This Weird Blue Ribbon in Space Is Actually a Nursery of Future Stars

This Weird Blue Ribbon in Space Is Actually a Nursery of Future Stars
Source: ESA
Source: ESA

Astronomers have spotted a beautiful blue ribbon in space that will one day ignite into a cluster of baby stars.

An average of about seven new stars are born in our galaxy every year. Astronomers try to track down hot spots for new stars by searching for clouds of dust in gas in the coldest parts of the Milky Way. The European Space Agency's Herschel space observatory is giving us rare glimpses inside these super-cold star nurseries.

The blue ribbon in this new image shows the coldest part of the cloud. It's about minus 259 degrees Celsius and holds about 800 times the mass of the sun. Soon all that mass will crunch together and sprout new stars. 

Source: ESA

Cold temperatures are critical for star formation because they make the clouds of gas and dust move slow enough to succumb to gravity. Gravity crushes the clouds together and new stars ignite. These filaments are spread all over our galaxy.

"We detected a wealth of huge filaments, with lengths ranging from a few to a hundred light-years, revealing what seems to be the 'skeleton' of our galaxy," astronomer Sergio Molinari said in a statement in May.

But astronomers are still trying to figure out exactly what happens inside a filament that triggers star formation. Studying images like this one is one way to find out.

How much do you trust the information in this article?

MORE FROM

The US desperately needs computer science majors, so keep coding

There are more than 500,000 computing jobs open in the US right now.

The 2017 solar eclipse will help scientists figure out just how much energy we get from the sun

Reflections are tricky things — as we'll learn when August's total solar eclipse hits.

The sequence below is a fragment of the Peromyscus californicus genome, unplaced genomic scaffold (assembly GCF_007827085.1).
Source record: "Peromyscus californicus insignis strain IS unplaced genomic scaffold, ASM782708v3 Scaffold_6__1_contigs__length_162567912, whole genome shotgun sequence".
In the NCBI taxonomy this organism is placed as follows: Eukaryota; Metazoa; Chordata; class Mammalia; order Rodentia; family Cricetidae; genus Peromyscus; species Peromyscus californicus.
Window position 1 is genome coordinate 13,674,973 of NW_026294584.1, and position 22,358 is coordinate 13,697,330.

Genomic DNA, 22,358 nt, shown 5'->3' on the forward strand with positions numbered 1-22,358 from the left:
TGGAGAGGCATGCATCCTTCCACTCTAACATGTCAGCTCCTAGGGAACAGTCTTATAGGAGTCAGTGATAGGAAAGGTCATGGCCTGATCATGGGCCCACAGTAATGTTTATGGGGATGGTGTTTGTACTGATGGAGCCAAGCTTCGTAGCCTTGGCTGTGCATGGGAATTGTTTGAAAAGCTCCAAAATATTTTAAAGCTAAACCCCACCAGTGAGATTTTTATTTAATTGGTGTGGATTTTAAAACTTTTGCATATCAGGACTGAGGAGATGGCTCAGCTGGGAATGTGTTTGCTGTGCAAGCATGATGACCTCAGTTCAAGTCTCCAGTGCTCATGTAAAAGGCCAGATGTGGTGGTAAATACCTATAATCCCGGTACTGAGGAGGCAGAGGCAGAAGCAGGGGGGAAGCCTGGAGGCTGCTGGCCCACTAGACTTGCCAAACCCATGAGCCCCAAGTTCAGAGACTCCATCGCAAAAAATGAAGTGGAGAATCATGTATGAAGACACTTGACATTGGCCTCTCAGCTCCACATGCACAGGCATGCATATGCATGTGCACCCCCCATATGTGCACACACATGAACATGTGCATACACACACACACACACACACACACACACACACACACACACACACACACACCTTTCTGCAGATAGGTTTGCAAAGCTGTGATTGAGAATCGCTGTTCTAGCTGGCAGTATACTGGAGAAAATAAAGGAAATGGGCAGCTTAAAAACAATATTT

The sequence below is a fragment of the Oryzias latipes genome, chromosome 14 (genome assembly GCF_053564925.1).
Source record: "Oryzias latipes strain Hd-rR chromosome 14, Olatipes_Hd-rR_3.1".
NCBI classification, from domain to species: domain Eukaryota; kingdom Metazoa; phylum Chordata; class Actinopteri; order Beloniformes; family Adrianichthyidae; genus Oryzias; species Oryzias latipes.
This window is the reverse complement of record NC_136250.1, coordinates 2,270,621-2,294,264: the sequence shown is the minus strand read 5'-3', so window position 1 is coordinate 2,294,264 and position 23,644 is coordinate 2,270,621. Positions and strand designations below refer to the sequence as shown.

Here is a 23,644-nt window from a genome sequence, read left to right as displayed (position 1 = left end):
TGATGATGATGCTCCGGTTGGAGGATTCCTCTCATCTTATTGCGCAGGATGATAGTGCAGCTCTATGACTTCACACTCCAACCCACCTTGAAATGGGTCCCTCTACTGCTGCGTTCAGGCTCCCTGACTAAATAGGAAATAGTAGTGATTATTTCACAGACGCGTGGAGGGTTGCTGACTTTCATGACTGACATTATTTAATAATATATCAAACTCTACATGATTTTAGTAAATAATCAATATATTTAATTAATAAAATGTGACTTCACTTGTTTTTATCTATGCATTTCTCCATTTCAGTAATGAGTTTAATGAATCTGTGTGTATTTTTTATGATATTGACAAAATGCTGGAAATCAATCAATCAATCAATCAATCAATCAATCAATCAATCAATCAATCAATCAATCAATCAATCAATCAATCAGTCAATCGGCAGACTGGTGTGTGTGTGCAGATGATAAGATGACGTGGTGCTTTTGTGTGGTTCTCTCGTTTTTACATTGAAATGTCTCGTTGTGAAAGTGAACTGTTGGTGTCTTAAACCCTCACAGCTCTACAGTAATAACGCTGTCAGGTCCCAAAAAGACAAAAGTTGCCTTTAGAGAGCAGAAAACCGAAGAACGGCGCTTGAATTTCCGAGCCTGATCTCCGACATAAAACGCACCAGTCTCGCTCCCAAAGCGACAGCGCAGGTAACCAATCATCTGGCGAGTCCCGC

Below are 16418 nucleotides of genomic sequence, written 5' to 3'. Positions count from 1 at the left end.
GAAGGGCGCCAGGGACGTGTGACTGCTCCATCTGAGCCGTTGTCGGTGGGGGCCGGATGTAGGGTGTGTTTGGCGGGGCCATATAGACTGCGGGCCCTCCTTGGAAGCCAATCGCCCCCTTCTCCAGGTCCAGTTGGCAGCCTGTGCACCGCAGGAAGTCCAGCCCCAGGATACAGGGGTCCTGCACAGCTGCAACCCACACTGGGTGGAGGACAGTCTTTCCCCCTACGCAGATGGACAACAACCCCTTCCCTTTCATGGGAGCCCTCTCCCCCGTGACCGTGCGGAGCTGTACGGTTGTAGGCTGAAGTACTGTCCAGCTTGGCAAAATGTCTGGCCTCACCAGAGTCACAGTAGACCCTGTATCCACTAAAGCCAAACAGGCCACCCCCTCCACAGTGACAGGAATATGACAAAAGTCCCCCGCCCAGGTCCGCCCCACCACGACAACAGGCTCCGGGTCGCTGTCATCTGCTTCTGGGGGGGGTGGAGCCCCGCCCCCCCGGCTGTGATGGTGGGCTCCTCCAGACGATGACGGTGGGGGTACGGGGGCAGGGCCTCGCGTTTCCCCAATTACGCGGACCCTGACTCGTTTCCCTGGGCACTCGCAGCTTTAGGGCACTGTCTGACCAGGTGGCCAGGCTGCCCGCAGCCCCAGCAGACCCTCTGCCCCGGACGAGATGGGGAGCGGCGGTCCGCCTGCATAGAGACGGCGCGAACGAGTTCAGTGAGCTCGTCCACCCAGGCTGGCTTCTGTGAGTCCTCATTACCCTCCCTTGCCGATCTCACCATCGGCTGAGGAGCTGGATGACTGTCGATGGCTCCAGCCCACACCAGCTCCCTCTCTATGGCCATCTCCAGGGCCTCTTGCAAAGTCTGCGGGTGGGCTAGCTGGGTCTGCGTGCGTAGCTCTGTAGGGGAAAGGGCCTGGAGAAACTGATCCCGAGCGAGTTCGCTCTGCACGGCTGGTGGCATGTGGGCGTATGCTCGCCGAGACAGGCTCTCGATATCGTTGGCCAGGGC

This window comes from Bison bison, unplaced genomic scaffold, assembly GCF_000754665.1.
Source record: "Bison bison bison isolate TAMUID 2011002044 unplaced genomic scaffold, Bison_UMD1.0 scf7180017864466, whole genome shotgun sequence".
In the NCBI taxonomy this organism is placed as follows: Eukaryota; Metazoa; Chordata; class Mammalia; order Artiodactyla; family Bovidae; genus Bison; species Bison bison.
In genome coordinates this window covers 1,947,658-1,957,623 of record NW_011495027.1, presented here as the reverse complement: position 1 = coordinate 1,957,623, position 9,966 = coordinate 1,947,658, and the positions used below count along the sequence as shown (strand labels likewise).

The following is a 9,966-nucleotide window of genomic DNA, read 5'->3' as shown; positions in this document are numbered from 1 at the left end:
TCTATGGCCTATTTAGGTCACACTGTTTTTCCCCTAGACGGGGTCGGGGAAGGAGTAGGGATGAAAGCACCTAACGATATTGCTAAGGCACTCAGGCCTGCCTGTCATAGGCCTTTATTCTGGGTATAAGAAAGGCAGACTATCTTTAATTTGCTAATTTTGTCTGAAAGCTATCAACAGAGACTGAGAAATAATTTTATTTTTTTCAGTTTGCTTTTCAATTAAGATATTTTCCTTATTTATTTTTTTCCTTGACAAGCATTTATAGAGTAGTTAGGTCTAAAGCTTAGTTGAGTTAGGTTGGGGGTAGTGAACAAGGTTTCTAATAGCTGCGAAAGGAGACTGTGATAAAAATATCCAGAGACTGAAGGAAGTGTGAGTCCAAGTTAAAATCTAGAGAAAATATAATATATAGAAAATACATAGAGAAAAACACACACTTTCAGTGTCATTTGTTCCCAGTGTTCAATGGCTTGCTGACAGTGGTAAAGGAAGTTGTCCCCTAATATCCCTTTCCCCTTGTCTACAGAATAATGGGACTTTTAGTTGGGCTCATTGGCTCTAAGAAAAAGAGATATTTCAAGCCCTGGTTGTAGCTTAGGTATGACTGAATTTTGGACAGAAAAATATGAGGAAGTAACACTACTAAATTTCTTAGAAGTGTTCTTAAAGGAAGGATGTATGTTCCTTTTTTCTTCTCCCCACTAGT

No, Mars didn’t grow 12 more moons — here’s what’s happening in this stunning picture

Mars and the mysteriously multiplying moon.

Scooby-Doo’s real name isn’t Scoobert Doobert

It's time to call Scooby by his real name.

Zion Harvey, youngest recipient of double hand transplant, can now swing a baseball bat

After about 50 years and more than 100 patients undergoing surgery, doctors have found success with a double hand transplant.

The US desperately needs computer science majors, so keep coding

There are more than 500,000 computing jobs open in the US right now.

The 2017 solar eclipse will help scientists figure out just how much energy we get from the sun

Reflections are tricky things — as we'll learn when August's total solar eclipse hits.

No, Mars didn’t grow 12 more moons — here’s what’s happening in this stunning picture

Mars and the mysteriously multiplying moon.

Scooby-Doo’s real name isn’t Scoobert Doobert

It's time to call Scooby by his real name.

Zion Harvey, youngest recipient of double hand transplant, can now swing a baseball bat

After about 50 years and more than 100 patients undergoing surgery, doctors have found success with a double hand transplant.